As the most successful high-tech enterprises and executives are aware, getting ahead in today’s fast-paced business world requires a completely different mindset than in the past — specifically, one in which working professionals and organizations have to be vastly more flexible, agile, and creative when it comes to problem-solving. Following are seven simple ways anyone can adapt to any changes or challenges they’ll face in highly-disruptive environments – and how to be more successful and productive in light of (or spite of) these adjustments:
1 Time, effort and energy are all finite resources, so every decision comes with two costs attached: opportunity and financial. Be sure to factor in both before deciding which opportunities to invest in. Consider whether the trade-off makes sense for you or your enterprise in light of time, bandwidth and potential long-term upsides available – then allocate resources accordingly.
2 Common wisdom says that “busy is good.” In truth, it’s only good if you’re spending this time steadily working toward you or your organization’s goals. When deciding where to focus, concentrate on accomplishing tasks that directly move you or your enterprise further toward accomplishing your stated objectives, and put lower priority on those that don’t.
3 Find ways to win in every scenario. By taking on a new project or client that helps you push your capabilities and creative abilities in new directions, you and your enterprise may gain invaluable new connections, education and experience. Likewise, you may not be able to recognize immediate financial gain by translating that product or process you’ve developed into a successful consumer product overnight, but you may be able to leverage it to drive massive time and cost savings inside your organization, improve ongoing processes, or lay the groundwork for more successful reimaginings or re-positionings of this technology.
4 Put less priority on instant gratification and more on long-term gain. Rather than focus on the here and now, cultivate the tools, talents, products, services, solutions and/or resources that will be in demand in the future, or that you need to succeed tomorrow, today. Perhaps taking a lower-ranking or -paying job isn’t such a bad idea if it gets you invaluable training and experience that will be in demand going forward. Maybe spending less time trying to sell more existing products and instead focusing on how you can successfully launch innovative new ones or reimagine and/or repackage previous solutions to speak to new markets is a better investment in your long-term future.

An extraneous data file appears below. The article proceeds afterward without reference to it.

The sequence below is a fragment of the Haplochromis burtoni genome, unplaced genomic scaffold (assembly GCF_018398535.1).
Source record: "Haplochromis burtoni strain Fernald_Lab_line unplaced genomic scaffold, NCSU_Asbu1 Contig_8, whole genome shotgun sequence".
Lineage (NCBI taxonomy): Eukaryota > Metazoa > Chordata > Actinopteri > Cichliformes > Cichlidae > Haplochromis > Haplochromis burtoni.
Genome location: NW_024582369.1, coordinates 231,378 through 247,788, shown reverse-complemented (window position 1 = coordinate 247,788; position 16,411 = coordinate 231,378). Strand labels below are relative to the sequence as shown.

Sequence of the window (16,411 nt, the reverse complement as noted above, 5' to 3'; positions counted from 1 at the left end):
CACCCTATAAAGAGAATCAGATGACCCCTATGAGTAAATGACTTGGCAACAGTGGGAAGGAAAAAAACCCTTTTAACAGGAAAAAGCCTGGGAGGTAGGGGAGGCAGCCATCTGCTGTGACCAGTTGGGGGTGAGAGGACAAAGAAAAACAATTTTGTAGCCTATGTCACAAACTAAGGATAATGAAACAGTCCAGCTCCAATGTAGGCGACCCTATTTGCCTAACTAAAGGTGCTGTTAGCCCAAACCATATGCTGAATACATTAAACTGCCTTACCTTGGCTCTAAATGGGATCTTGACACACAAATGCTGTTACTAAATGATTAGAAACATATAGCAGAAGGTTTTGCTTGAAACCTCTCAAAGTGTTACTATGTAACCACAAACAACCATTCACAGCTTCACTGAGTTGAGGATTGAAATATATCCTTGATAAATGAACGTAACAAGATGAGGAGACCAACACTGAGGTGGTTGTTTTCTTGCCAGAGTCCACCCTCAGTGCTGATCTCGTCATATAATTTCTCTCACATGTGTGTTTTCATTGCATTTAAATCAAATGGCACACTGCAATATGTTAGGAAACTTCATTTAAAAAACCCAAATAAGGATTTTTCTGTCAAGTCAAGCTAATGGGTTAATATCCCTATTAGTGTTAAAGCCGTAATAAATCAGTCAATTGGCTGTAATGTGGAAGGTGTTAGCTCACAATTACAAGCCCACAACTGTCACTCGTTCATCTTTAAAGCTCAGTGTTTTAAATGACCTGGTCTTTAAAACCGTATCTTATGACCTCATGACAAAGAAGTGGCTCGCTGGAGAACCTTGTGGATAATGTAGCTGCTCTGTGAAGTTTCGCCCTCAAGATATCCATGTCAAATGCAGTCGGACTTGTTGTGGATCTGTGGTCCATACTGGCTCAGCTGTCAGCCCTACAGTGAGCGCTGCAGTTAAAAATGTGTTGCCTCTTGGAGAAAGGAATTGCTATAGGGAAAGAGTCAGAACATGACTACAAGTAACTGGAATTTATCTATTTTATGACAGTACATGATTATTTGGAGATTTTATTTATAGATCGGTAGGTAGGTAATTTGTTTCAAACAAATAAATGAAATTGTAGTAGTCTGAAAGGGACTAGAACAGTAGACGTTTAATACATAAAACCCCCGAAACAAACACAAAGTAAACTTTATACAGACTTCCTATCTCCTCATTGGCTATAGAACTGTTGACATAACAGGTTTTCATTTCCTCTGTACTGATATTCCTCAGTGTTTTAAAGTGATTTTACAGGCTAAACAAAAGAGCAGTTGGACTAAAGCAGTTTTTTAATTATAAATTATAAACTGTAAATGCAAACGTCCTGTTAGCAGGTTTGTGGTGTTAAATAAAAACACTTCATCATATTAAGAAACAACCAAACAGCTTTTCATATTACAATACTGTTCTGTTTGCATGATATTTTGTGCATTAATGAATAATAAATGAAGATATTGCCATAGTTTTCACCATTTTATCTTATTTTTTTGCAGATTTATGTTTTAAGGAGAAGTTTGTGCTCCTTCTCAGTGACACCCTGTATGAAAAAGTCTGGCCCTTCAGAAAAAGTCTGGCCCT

5 Do your homework upfront, gather the best business intelligence possible, and plan accordingly. Then, armed with this knowledge, don’t hesitate to act. Assess the results of your strategies and adjust your tactics and approaches to be more successful based on the feedback you get from the results of your efforts.
6 Don’t be afraid to fail. Think of failure as the price of getting an education: It’s all rright to fail as long as you’re failing quickly and cost-effectively, learning from mistakes, and using the knowledge gained from these efforts to improve future tries. Leading innovators are constantly introducing new products, prototypes and solutions; learning from these efforts; and steadily adjusting and adapting these ventures until they eventually find success.
7 Find yourself dealing with the same issues over and over? There’s probably a larger underlying issue that keeps causing them. Quit curing symptoms and start solving problems: Instead of struggling with side effects over and over, look for the bigger challenge behind them. Cure what ails you once, and be done with it.
Scott Steinberg is a bestselling expert on leadership and innovation, and the author of “Make Change Work for You: 10 Ways to Future-Proof Yourself, Fearlessly Innovate, and Succeed Despite Uncertainty.” His website is AKeynoteSpeaker.com.